Public sector trade-union representatives are preparing to wage a battle against the “unsustainable” policies of the Portuguese government, which they accuse of “cheating” and “acting in bad faith”.
Nobre dos Santos, FESAP coordinator and SINTAP secretary-general, claimed during a press conference in Porto: “We have to let the government know that enough is enough. We must take action but we must do it smartly.”
He admitted that strike action should not be taken lightly because it can prove expensive for the workers and so should be implemented as a last resort, after other “remedial measures have been tried”.
Nobre dos Santos spoke to the press after a regional meeting for local representatives, delegates and officers for the Porto trade union section. Similar meetings are scheduled to take place across the country , including the Azores and Madeira islands, until January 22. The aim is to debate the country’s current situation and define a plan of action.
Main criticism is over the several salary and benefit cuts civil servants saw implemented by the government last year and the recent IMF report (see story on pages 2 and 3) which forecast a 20% reduction in the government’s workforce.
Nobre dos Santos said: “We must show the government and the population that civil servants won’t be silenced by this nonsense. We are not cannon fodder.”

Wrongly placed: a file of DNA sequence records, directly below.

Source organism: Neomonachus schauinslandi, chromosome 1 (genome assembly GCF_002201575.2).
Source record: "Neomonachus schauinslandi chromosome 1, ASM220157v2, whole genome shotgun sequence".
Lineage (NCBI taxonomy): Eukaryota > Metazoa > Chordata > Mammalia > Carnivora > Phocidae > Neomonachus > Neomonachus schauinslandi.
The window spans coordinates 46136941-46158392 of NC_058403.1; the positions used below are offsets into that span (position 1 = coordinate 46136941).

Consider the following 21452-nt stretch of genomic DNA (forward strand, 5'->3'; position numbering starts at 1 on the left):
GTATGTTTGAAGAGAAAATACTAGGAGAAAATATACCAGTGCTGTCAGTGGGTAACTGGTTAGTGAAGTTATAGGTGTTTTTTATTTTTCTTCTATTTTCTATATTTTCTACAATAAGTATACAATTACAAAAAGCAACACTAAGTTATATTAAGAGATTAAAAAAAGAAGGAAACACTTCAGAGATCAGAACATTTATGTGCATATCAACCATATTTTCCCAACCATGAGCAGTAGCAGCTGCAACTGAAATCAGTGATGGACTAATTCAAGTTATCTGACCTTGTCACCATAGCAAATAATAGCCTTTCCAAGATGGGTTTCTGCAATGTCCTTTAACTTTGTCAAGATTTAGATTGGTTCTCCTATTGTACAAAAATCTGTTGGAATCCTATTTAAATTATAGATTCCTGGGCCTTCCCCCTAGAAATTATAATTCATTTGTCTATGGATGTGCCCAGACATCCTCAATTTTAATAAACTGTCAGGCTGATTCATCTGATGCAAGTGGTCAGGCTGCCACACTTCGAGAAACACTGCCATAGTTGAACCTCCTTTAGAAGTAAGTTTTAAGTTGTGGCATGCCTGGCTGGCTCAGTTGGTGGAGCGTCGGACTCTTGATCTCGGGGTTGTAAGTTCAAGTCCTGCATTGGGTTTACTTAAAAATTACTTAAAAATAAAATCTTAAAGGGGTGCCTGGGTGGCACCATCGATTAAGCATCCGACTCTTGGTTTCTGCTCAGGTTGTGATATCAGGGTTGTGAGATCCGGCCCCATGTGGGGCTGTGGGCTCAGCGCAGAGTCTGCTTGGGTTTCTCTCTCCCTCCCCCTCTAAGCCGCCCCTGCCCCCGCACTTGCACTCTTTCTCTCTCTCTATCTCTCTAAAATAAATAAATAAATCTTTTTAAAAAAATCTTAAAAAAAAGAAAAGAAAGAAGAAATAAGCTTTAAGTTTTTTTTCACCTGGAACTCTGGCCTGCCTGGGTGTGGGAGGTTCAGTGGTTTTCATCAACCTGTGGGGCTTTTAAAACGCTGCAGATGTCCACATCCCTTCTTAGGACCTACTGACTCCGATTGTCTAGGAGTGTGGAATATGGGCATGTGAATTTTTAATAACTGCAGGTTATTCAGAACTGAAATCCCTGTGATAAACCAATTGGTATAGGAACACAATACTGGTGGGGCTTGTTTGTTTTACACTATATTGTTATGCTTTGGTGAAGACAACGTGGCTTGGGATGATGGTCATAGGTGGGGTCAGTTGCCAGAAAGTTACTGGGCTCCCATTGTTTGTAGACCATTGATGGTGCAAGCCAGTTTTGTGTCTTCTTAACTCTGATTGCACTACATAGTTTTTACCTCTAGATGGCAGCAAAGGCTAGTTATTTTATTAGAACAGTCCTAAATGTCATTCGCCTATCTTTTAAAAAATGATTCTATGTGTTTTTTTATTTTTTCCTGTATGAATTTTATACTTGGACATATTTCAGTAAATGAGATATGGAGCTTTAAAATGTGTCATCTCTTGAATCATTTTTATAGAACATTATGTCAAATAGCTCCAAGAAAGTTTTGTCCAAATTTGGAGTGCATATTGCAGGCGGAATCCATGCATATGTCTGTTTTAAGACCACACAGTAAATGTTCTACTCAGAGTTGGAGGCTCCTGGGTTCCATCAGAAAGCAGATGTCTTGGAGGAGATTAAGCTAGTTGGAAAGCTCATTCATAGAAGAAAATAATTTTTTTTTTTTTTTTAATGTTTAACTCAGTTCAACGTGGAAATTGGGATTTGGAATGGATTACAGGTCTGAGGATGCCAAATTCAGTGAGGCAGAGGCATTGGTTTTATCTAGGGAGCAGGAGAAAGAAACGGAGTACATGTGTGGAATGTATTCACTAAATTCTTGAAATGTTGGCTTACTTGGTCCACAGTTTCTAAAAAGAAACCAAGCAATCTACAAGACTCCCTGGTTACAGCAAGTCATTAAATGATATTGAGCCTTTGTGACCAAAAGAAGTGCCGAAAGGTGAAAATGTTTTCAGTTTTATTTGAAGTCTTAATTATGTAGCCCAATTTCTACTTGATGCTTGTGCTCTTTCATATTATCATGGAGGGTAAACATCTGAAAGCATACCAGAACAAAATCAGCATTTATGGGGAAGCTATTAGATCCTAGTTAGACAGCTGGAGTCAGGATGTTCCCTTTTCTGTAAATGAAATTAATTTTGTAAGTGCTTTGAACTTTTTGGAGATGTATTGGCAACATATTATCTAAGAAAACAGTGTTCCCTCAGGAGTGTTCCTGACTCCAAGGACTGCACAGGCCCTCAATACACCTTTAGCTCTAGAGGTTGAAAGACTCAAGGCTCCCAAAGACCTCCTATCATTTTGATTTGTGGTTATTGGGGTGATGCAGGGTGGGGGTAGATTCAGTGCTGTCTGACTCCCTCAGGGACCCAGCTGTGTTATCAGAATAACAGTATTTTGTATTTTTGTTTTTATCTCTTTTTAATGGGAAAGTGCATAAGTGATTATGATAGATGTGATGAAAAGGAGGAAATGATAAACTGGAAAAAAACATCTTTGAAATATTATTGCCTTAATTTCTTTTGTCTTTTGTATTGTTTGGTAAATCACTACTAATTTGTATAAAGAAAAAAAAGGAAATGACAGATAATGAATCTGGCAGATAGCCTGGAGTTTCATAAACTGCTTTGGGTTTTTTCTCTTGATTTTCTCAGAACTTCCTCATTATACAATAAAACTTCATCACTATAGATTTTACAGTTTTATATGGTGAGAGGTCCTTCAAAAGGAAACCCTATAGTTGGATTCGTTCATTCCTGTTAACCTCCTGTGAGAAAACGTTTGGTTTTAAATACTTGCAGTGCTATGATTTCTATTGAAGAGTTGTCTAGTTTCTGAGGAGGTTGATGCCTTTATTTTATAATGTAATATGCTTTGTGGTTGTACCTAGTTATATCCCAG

Public sector workers, he said, provide a vital public service to society and deserve respect from their employer.
“If the government has signed a contract with us, it has to be fulfilled. It cannot behave like some phoney boss,” he said.
Nobre dos Santos further stated that SINTAP and FESAP are firm in their position and demand that “everything is thoroughly evaluated”, stressing that the civil servants’ message to the government, “their employer”, is that they will not accept the situation.
He concluded: “We must take action to get things back on track. Protests are legitimate, but we have to make it clear that we are not fighting just for the sake of it, without a purpose; there will have to be a proposition, discussion, and negotiation. And we will only abandon negotiation if we’re pushed out the door”.
Nobre dos Santos believes the IMF report will exert pressure on the judges of the Constitutional Court into analysing the 2013 State Budget and suggested that it would be better to wait for the court’s decision before finalising action plans by the trade unions.